When Star Empire Entertainment announced a unit project involving ZE:A‘s Kevin and Nine Muses’ Kyungri, the response was unsurprising; “they’re copying Troublemaker, how unoriginal!” However, the company soon revealed that it would be a trio and not a duo, and that the third member would be a promising rookie named So-jin. While the sexy co-ed side unit may always be associated with Troublemaker, it was thought that this fairly underutilized combination of idols would carry some potential.
As if to prove the early naysayers right, the trio called Nasty Nasty has not reached the potential as forecasted by some. Diving right in, there are positives about this trio as a performance team, but their latest MV has failed to please, to some extent. The group’s vibe is more classy-sexy than Troublemaker’s raw sexuality, and curiously, it’s quite contrary to its name. If anything, the two co-ed units should switch names to be more accurate to the tone of their promotions. But, back to the MV.
There are theories going around about the plot of this MV, and many are wondering if/how all of the characters are related. This writer’s personal theory is that Kyungri and Kevin used to be together and are still in love but for whatever reasons they have broken up for. Quite possibly to spite Kyungri, Kevin has started dating So-jin, but even as the two flirt and party, all he can think about is his past with Kyungri. Kyungri is torturing herself by looking at pictures of Kevin and falling back on those old break-up standbys – drinking a lot of wine and soaking in a tub.
The real and pure nature of his relationship with Kyungri is symbolized by her white clothing and how the scenes of them from the past together are done in bright lighting with flowing white fabric and pastel wear. His scenes with So-jin are all done in a dark settings and have an edgy, devil-may-care quality to them that hints at the fact that he’s making poor choices. It actually seems like So-jin is getting the short end of the stick overall – no one wants to have sex with a guy that is picturing someone else’s face plastered over theirs.
And this song is about sex, make no mistake. People are complaining that the MV has not lived up to the trio’s name, but the lyrics certainly do. Perhaps they should’ve picked a different name, to stifle expectations a little – apparently the word “nasty” carries heavy connotations – but if the MV doesn’t get banned for visual content, it may still get the hammer for referencing erections. The sexiness in the MV is certainly present — in fact, it’s difficult to miss — but it is of a more subtle nature, in comparison to the implications of the name “Nasty Nasty”.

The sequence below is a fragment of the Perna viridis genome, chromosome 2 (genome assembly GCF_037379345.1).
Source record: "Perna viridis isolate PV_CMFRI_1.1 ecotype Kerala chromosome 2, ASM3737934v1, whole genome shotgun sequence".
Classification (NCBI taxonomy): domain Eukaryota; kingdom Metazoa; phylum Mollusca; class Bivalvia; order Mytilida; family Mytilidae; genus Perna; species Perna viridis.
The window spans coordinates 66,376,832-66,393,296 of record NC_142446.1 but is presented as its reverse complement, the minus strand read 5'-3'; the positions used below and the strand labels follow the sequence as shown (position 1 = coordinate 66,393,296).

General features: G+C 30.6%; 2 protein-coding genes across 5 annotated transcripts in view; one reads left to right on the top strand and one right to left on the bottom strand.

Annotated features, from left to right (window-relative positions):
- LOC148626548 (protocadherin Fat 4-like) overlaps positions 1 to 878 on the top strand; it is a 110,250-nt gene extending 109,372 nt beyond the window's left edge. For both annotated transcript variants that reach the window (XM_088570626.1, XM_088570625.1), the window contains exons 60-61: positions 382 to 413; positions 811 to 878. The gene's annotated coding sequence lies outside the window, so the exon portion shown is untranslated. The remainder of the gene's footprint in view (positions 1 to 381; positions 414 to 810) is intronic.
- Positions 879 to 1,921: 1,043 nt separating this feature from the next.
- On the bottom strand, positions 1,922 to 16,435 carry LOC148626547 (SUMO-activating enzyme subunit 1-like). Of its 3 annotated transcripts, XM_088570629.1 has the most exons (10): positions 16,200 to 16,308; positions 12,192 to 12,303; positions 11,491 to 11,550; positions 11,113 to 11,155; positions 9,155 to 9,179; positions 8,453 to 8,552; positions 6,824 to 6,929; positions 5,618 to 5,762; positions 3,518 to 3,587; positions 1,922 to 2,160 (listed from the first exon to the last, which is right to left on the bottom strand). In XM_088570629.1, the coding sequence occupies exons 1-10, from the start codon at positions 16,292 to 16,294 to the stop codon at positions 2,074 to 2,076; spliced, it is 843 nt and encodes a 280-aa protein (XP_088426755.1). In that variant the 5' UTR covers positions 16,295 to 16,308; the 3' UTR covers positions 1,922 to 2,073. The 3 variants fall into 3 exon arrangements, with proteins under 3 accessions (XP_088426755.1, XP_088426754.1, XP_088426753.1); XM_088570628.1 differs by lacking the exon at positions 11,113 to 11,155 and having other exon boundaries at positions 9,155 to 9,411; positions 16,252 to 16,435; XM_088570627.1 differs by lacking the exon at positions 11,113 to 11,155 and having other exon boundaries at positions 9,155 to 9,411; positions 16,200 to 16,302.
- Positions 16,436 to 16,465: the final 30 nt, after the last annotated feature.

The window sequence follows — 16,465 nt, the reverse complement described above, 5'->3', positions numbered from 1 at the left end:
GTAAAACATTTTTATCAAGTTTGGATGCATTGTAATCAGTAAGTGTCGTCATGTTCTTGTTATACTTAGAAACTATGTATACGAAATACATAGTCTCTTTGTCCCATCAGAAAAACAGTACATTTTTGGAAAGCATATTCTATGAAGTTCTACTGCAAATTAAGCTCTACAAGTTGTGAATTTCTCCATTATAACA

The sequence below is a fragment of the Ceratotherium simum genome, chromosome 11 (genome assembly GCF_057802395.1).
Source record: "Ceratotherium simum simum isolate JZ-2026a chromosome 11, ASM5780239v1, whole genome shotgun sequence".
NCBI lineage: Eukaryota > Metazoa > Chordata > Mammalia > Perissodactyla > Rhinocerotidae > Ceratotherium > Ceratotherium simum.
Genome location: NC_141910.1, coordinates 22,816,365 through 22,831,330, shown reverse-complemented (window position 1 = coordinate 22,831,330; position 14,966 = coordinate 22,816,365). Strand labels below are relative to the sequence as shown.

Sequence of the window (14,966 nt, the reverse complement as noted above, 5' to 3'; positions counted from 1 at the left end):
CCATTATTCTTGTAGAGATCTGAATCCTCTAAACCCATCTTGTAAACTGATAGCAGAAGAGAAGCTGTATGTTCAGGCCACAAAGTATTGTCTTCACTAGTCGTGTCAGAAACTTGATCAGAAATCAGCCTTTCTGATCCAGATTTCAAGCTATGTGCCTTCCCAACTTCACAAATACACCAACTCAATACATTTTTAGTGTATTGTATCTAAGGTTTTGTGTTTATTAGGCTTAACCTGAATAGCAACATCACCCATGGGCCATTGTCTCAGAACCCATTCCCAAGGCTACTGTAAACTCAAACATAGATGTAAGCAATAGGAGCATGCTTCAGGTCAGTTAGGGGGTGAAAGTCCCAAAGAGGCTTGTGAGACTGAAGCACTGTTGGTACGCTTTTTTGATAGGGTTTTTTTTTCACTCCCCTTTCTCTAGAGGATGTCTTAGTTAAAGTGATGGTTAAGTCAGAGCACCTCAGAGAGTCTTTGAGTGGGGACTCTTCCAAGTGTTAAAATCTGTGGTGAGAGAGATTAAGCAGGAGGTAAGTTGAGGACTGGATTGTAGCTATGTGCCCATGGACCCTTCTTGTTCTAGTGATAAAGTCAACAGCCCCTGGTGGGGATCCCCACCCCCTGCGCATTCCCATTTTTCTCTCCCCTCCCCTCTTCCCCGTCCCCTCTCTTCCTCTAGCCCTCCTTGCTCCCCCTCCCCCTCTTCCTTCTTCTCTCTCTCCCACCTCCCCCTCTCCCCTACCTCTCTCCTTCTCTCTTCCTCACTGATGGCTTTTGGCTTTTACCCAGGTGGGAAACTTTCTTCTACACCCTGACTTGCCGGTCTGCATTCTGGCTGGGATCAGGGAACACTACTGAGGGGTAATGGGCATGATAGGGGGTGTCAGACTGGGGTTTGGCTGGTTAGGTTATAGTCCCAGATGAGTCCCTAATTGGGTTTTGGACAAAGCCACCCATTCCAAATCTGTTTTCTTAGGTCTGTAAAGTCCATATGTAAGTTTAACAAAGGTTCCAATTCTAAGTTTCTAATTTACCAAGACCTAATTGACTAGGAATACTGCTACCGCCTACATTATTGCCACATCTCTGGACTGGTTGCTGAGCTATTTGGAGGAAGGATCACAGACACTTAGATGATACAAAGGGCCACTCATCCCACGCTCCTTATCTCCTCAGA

The best, and nastiest, part of this single is really the choreography, but the MV doesn’t highlight it. It never fails to amaze me that companies spend so much time on the dances for K-pop promotions and then neglect them in the final MV product. Obviously, that’s why “dance versions” exist, but it is MVs structured like “Knock” that get the worst of both worlds. The drama scenes aren’t long enough or detailed enough to make the story automatically understandable, and the dance scenes are too short and too few to give the viewer a good sense of the choreography. Just release two versions of the MV – one with no dancing, and one with all dancing.
Another big factor in MVs like this is how well the idols act with each other. Sexiness can quickly become awkward – looking at you Troublemaker – so it is key to have performers that gel well together. I’m particularly impressed with So-jin. As a rookie, she manages to hold her own with her more experienced co-stars. And Kevin, the notoriously inexperienced boy, doesn’t look like he’s ever dated a girl in this MV. On the other hand, Kyungri would draw little criticism — she shines as the one who oozes sexiness and charisma. This quite natural manner is probably what earned her the part.
Going back to what I said before, the video editing and cutting has spelt the downfall of this MV. The performers haven’t been allowed to evolve on screen, and they haven’t been able to display genuine chemistry. Couple choreography portions have been left out of the video, and scenes of intimacy have been left underdeveloped. The consolation here is that there seems to be no awkwardness between the idols. But the working chemistry has not translated into anything further — netizens are hung up on their blatant dissociation from their own group name.
It isn’t a bad debut, by any stretch, but it isn’t the glorious, sexy, explosion of a song and MV it could’ve been. The song and MV had a markedly sad and subdued tone that I wasn’t expecting from a group called Nasty Nasty. It would’ve been better for them to chuck the depressing story all together. So what if it gets banned because the choreography is too provocative? If you call yourself Nasty Nasty, and put out sexy teaser photos, you’d need to go all out for the final product or you’ll be called out on false marketing.
Overall rating: 3/5